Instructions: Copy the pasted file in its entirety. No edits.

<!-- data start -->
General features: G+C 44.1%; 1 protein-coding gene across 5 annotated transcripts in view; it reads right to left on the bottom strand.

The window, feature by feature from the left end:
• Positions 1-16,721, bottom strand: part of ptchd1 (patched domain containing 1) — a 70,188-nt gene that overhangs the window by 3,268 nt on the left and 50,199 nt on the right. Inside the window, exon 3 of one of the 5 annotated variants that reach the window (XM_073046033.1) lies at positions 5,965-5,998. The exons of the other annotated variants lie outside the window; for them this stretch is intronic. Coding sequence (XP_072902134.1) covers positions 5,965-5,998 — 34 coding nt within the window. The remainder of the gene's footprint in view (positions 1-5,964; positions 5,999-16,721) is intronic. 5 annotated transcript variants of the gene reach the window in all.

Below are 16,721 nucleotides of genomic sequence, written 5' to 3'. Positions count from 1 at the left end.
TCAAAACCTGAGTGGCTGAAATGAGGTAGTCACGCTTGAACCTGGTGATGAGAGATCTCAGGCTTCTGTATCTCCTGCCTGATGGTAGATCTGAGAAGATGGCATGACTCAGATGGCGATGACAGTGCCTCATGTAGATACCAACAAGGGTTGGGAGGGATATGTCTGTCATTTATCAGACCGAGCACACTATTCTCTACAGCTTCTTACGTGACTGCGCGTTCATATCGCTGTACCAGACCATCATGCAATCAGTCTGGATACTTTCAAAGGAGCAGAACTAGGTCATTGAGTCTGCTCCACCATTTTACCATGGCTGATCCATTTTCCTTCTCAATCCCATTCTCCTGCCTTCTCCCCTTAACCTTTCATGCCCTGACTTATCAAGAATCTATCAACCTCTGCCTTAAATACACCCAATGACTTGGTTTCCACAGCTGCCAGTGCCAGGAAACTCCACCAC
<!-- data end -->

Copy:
General features: G+C 44.1%; 1 protein-coding gene across 5 annotated transcripts in view; it reads right to left on the bottom strand.

The window, feature by feature from the left end:
• Positions 1-16,721, bottom strand: part of ptchd1 (patched domain containing 1) — a 70,188-nt gene that overhangs the window by 3,268 nt on the left and 50,199 nt on the right. Inside the window, exon 3 of one of the 5 annotated variants that reach the window (XM_073046033.1) lies at positions 5,965-5,998. The exons of the other annotated variants lie outside the window; for them this stretch is intronic. Coding sequence (XP_072902134.1) covers positions 5,965-5,998 — 34 coding nt within the window. The remainder of the gene's footprint in view (positions 1-5,964; positions 5,999-16,721) is intronic. 5 annotated transcript variants of the gene reach the window in all.

Below are 16,721 nucleotides of genomic sequence, written 5' to 3'. Positions count from 1 at the left end.
TCAAAACCTGAGTGGCTGAAATGAGGTAGTCACGCTTGAACCTGGTGATGAGAGATCTCAGGCTTCTGTATCTCCTGCCTGATGGTAGATCTGAGAAGATGGCATGACTCAGATGGCGATGACAGTGCCTCATGTAGATACCAACAAGGGTTGGGAGGGATATGTCTGTCATTTATCAGACCGAGCACACTATTCTCTACAGCTTCTTACGTGACTGCGCGTTCATATCGCTGTACCAGACCATCATGCAATCAGTCTGGATACTTTCAAAGGAGCAGAACTAGGTCATTGAGTCTGCTCCACCATTTTACCATGGCTGATCCATTTTCCTTCTCAATCCCATTCTCCTGCCTTCTCCCCTTAACCTTTCATGCCCTGACTTATCAAGAATCTATCAACCTCTGCCTTAAATACACCCAATGACTTGGTTTCCACAGCTGCCAGTGCCAGGAAACTCCACCAC